In addition to the aforementioned players, the Mets would be well advised to bring in some veteran depth this Spring Training. On the starting pitching front Ubaldo Jimenez previously worked exceptionally well with current Mets manager Mickey Callaway, and Bartolo Colon left an impression with this current Mets staff. Both would make sense on a minor league deal with an invitation to

Hope

From reports, Manny Machado could well be available. However, with the state of the Mets farm system, the Mets are going to have to trade Major League players like Jacob deGrom and Amed Rosario to get him. 

Machado is well worth that return, and knowing the Orioles, they’ll want more – much more.  Again, Machado is worth it, but he’s also an impending free agent. Furthermore, the Mets don’t have the means to replace deGrom with a Yu Darvish or sign Machado to a contract extension. 

The other long shot is Marcell Ozuna.  The Marlins are dangling him, and he’s exactly the type of player that fits the Mets mold – underpaid and under team control for two years. Presuming you take back Starlin Castro and his contract in a deal, you’d probably be able to swing a more palatable deal. 

However, there does not seem to be any traction between the Mets and the Marlins on anything. Even if they were, teams like the Cardinals, Cubs, and Giants are interested. They seem more willing to go that extra mile than the Mets. Considering the Stanton deals that fell apart, there is less leg work for the Cardinals and Giants to do. 

Key Acquisitions: Seung-hwan Oh (1 year, $4 million), Howie Kendrick (2 years, $16 million), Jose Bautista (1 year $5 million), Jason Kipnis (2 years, $28.3 million), Juan Nicasio (2 years, $14M), Ubaldo Jimenez (minor league deal), Bartolo Colon (minor league deal)

Key Departures: Robert Gsellman, Luis Guillorme, Wilmer Flores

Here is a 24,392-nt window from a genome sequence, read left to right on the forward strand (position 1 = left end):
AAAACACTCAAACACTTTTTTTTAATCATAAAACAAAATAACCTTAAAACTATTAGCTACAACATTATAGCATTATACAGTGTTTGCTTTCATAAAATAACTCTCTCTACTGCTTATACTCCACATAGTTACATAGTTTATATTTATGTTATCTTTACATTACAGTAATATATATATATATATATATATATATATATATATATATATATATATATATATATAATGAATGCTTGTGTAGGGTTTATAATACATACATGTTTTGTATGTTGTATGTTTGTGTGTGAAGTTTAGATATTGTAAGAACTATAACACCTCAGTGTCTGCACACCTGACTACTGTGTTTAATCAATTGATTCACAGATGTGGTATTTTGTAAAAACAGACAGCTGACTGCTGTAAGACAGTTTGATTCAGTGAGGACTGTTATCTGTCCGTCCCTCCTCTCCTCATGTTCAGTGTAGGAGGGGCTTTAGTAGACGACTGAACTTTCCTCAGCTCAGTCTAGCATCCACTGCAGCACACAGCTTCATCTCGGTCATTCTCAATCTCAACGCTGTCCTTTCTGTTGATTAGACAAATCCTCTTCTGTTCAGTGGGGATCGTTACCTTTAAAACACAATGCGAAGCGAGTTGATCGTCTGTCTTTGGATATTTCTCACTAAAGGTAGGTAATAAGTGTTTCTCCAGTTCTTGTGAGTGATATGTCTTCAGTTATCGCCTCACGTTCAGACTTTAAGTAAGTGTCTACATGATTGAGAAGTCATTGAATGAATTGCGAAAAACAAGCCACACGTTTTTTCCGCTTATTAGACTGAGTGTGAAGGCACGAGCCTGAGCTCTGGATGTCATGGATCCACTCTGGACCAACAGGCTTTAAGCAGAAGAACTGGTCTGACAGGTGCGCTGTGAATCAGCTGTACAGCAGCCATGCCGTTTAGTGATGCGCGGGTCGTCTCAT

Total Cost: $33.9 million

Scrubs: My Disasterous 2017 Mets Season

In the end, this Mets season was just one large Scrubs season.  It wasn’t quite a comedy.  It wasn’t quite a drama.  Not nearly enough people should have appreciated it.  And, oh yeah, the players resembled the characters:

J.D. – Michael Conforto

There are many ways we can choose to compare the two with how they are treated by authority figures and seem to be dreamers.  Overall, it’s the Janitor who shows how the two are unmistakably intertwined:

Turk – Noah Syndergaard

Like Turk, Syndergaard can be both silly (his hatred of Mr. Met), had their bromances that ended when their bff departed (Bartolo Colon), and are serious about their craft (60′ 6″ away).  Both had serious health issues (Turk – diabetes; Thor – torn lat), that they largely ignored until they could no longer.

Dr. Cox – Sandy Alderson

Both are brash, saracastic, and quick witted.  They want everyone to conform, leave them alone, and they want the higher ups to give them the revenue they need to do their jobs because secretly they care.   Both have to deal with the hand they are given and do better than possibly anyone else would in their position.

Elliott – Jacob deGrom

The precocious blonde with long locks has gone from being overlooked to front and center.  Now, after a drastic haircut, we see them all grown up and in charge

Carla – Curtis Granderson

For much of the show, Carla was really the only adult in the room.  She was the one who was a parent and a friend to everyone.  There was no Met who has ever embodied that better than Granderson.

Kelso – Fred Wilpon